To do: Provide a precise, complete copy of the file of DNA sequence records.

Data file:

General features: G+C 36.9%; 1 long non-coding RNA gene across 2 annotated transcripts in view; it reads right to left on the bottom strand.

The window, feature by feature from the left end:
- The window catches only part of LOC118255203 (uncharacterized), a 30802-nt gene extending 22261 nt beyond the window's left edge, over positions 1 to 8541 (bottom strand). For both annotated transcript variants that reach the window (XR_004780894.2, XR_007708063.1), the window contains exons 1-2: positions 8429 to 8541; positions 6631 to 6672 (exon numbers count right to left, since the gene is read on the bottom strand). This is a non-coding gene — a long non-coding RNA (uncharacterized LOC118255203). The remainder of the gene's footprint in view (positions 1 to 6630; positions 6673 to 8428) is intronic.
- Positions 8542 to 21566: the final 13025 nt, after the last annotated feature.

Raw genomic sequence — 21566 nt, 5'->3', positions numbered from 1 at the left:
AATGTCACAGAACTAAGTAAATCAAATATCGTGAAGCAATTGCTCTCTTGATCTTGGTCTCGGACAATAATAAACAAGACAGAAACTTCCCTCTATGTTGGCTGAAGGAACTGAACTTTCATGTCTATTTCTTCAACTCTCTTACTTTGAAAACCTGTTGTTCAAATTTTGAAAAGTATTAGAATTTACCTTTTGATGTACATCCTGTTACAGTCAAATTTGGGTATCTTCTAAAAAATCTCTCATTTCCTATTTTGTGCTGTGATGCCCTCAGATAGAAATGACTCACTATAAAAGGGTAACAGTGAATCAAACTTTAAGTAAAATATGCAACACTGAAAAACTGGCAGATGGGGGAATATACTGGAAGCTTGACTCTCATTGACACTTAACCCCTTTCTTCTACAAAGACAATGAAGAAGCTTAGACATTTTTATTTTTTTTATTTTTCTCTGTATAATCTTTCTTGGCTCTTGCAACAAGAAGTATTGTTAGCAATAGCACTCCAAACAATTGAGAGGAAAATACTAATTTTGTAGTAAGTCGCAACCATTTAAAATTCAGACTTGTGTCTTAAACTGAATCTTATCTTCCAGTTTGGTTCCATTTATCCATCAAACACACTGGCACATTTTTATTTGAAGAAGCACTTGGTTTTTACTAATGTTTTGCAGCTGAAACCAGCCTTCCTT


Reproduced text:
General features: G+C 36.9%; 1 long non-coding RNA gene across 2 annotated transcripts in view; it reads right to left on the bottom strand.

The window, feature by feature from the left end:
- The window catches only part of LOC118255203 (uncharacterized), a 30802-nt gene extending 22261 nt beyond the window's left edge, over positions 1 to 8541 (bottom strand). For both annotated transcript variants that reach the window (XR_004780894.2, XR_007708063.1), the window contains exons 1-2: positions 8429 to 8541; positions 6631 to 6672 (exon numbers count right to left, since the gene is read on the bottom strand). This is a non-coding gene — a long non-coding RNA (uncharacterized LOC118255203). The remainder of the gene's footprint in view (positions 1 to 6630; positions 6673 to 8428) is intronic.
- Positions 8542 to 21566: the final 13025 nt, after the last annotated feature.

Raw genomic sequence — 21566 nt, 5'->3', positions numbered from 1 at the left:
AATGTCACAGAACTAAGTAAATCAAATATCGTGAAGCAATTGCTCTCTTGATCTTGGTCTCGGACAATAATAAACAAGACAGAAACTTCCCTCTATGTTGGCTGAAGGAACTGAACTTTCATGTCTATTTCTTCAACTCTCTTACTTTGAAAACCTGTTGTTCAAATTTTGAAAAGTATTAGAATTTACCTTTTGATGTACATCCTGTTACAGTCAAATTTGGGTATCTTCTAAAAAATCTCTCATTTCCTATTTTGTGCTGTGATGCCCTCAGATAGAAATGACTCACTATAAAAGGGTAACAGTGAATCAAACTTTAAGTAAAATATGCAACACTGAAAAACTGGCAGATGGGGGAATATACTGGAAGCTTGACTCTCATTGACACTTAACCCCTTTCTTCTACAAAGACAATGAAGAAGCTTAGACATTTTTATTTTTTTTATTTTTCTCTGTATAATCTTTCTTGGCTCTTGCAACAAGAAGTATTGTTAGCAATAGCACTCCAAACAATTGAGAGGAAAATACTAATTTTGTAGTAAGTCGCAACCATTTAAAATTCAGACTTGTGTCTTAAACTGAATCTTATCTTCCAGTTTGGTTCCATTTATCCATCAAACACACTGGCACATTTTTATTTGAAGAAGCACTTGGTTTTTACTAATGTTTTGCAGCTGAAACCAGCCTTCCTT